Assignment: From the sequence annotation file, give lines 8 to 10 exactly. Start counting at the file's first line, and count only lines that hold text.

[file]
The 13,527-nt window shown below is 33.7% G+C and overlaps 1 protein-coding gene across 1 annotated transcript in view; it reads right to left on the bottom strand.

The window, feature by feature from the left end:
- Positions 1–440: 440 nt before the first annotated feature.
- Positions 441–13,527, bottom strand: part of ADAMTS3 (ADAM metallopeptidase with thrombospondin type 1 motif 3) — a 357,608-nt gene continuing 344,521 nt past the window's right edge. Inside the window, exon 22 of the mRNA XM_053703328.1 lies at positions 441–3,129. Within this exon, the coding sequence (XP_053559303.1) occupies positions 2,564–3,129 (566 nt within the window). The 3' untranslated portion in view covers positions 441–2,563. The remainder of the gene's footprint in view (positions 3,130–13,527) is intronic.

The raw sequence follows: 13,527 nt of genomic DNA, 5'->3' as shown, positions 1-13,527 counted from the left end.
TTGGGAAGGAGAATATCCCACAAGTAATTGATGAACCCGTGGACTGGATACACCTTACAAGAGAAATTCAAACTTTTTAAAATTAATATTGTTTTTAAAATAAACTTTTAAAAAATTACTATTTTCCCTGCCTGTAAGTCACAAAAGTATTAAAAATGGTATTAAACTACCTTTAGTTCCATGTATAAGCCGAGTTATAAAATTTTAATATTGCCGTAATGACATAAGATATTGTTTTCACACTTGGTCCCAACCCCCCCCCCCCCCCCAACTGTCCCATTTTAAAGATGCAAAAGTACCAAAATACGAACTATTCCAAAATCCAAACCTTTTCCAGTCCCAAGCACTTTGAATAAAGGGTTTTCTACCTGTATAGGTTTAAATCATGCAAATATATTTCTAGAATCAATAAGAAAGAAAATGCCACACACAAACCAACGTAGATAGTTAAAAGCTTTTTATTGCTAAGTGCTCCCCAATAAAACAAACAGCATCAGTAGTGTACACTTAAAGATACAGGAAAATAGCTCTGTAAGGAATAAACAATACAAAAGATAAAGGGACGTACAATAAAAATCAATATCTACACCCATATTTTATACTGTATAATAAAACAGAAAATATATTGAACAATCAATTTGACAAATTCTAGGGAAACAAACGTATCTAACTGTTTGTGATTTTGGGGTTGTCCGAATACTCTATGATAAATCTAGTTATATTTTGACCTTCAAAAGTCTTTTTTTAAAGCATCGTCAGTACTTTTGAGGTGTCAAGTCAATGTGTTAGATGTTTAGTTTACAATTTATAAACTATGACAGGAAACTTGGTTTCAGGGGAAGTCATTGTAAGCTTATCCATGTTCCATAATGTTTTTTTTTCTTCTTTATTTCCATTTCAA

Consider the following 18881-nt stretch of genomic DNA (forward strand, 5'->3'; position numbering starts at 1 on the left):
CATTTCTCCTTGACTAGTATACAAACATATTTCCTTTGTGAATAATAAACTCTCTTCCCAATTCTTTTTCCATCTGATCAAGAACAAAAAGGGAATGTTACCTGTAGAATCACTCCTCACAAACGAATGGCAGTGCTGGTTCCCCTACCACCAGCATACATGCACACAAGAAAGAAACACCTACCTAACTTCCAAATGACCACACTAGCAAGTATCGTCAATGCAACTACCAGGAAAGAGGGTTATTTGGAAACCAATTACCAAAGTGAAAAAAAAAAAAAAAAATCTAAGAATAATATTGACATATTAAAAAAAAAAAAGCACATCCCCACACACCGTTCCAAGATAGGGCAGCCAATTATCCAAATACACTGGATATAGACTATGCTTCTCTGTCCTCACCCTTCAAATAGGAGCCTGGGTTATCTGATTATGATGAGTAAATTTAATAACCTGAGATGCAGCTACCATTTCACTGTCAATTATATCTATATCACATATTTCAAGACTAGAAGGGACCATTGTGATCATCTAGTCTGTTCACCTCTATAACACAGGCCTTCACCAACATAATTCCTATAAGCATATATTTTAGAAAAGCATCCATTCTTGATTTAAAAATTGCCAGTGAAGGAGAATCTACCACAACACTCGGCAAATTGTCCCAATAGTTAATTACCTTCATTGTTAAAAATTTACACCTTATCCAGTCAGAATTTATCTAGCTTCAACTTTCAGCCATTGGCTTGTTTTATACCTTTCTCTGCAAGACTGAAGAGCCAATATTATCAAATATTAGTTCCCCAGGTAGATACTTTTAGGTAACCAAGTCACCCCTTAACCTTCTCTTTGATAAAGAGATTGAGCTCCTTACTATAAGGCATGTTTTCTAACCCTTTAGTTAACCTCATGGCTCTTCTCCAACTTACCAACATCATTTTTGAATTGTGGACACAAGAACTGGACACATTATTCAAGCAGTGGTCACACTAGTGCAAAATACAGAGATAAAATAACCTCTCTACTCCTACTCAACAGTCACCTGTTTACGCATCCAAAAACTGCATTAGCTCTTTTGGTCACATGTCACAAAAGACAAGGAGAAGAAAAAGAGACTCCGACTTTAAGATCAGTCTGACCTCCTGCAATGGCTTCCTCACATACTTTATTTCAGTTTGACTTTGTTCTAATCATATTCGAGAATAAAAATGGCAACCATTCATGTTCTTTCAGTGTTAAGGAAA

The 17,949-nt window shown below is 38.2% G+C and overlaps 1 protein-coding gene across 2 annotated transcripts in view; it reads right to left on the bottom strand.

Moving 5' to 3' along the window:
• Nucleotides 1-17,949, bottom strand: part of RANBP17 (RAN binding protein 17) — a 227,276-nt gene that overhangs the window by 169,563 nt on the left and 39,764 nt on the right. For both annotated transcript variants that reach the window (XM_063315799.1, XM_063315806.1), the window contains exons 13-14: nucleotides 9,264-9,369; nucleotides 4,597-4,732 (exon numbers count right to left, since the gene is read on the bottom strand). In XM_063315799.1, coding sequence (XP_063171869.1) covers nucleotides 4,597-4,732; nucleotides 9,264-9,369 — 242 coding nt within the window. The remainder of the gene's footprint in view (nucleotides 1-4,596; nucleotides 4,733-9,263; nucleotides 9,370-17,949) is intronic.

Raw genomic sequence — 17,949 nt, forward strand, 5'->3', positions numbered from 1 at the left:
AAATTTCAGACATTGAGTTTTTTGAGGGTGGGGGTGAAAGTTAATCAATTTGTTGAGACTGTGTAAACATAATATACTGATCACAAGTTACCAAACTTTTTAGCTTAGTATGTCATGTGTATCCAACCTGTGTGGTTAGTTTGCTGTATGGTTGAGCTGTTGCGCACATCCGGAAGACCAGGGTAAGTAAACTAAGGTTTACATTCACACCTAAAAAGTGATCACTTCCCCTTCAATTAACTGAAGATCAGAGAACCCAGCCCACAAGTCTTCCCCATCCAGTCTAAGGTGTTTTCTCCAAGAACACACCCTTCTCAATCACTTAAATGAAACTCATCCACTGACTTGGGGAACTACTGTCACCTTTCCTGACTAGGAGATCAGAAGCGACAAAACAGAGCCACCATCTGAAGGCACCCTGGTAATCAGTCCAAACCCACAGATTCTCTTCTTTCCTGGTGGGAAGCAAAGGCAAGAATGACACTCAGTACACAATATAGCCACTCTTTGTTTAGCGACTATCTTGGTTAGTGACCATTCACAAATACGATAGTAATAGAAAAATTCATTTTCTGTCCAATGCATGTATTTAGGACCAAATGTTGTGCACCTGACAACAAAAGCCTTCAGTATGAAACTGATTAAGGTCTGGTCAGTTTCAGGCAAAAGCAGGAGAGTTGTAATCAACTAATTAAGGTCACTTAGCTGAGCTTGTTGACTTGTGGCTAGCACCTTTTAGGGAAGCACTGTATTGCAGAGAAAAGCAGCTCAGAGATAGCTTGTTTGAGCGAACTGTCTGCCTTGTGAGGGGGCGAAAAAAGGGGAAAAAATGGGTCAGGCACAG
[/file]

CATTTCTCCTTGACTAGTATACAAACATATTTCCTTTGTGAATAATAAACTCTCTTCCCAATTCTTTTTCCATCTGATCAAGAACAAAAAGGGAATGTTACCTGTAGAATCACTCCTCACAAACGAATGGCAGTGCTGGTTCCCCTACCACCAGCATACATGCACACAAGAAAGAAACACCTACCTAACTTCCAAATGACCACACTAGCAAGTATCGTCAATGCAACTACCAGGAAAGAGGGTTATTTGGAAACCAATTACCAAAGTGAAAAAAAAAAAAAAAAATCTAAGAATAATATTGACATATTAAAAAAAAAAAAGCACATCCCCACACACCGTTCCAAGATAGGGCAGCCAATTATCCAAATACACTGGATATAGACTATGCTTCTCTGTCCTCACCCTTCAAATAGGAGCCTGGGTTATCTGATTATGATGAGTAAATTTAATAACCTGAGATGCAGCTACCATTTCACTGTCAATTATATCTATATCACATATTTCAAGACTAGAAGGGACCATTGTGATCATCTAGTCTGTTCACCTCTATAACACAGGCCTTCACCAACATAATTCCTATAAGCATATATTTTAGAAAAGCATCCATTCTTGATTTAAAAATTGCCAGTGAAGGAGAATCTACCACAACACTCGGCAAATTGTCCCAATAGTTAATTACCTTCATTGTTAAAAATTTACACCTTATCCAGTCAGAATTTATCTAGCTTCAACTTTCAGCCATTGGCTTGTTTTATACCTTTCTCTGCAAGACTGAAGAGCCAATATTATCAAATATTAGTTCCCCAGGTAGATACTTTTAGGTAACCAAGTCACCCCTTAACCTTCTCTTTGATAAAGAGATTGAGCTCCTTACTATAAGGCATGTTTTCTAACCCTTTAGTTAACCTCATGGCTCTTCTCCAACTTACCAACATCATTTTTGAATTGTGGACACAAGAACTGGACACATTATTCAAGCAGTGGTCACACTAGTGCAAAATACAGAGATAAAATAACCTCTCTACTCCTACTCAACAGTCACCTGTTTACGCATCCAAAAACTGCATTAGCTCTTTTGGTCACATGTCACAAAAGACAAGGAGAAGAAAAAGAGACTCCGACTTTAAGATCAGTCTGACCTCCTGCAATGGCTTCCTCACATACTTTATTTCAGTTTGACTTTGTTCTAATCATATTCGAGAATAAAAATGGCAACCATTCATGTTCTTTCAGTGTTAAGGAAA

The 17,949-nt window shown below is 38.2% G+C and overlaps 1 protein-coding gene across 2 annotated transcripts in view; it reads right to left on the bottom strand.

Moving 5' to 3' along the window: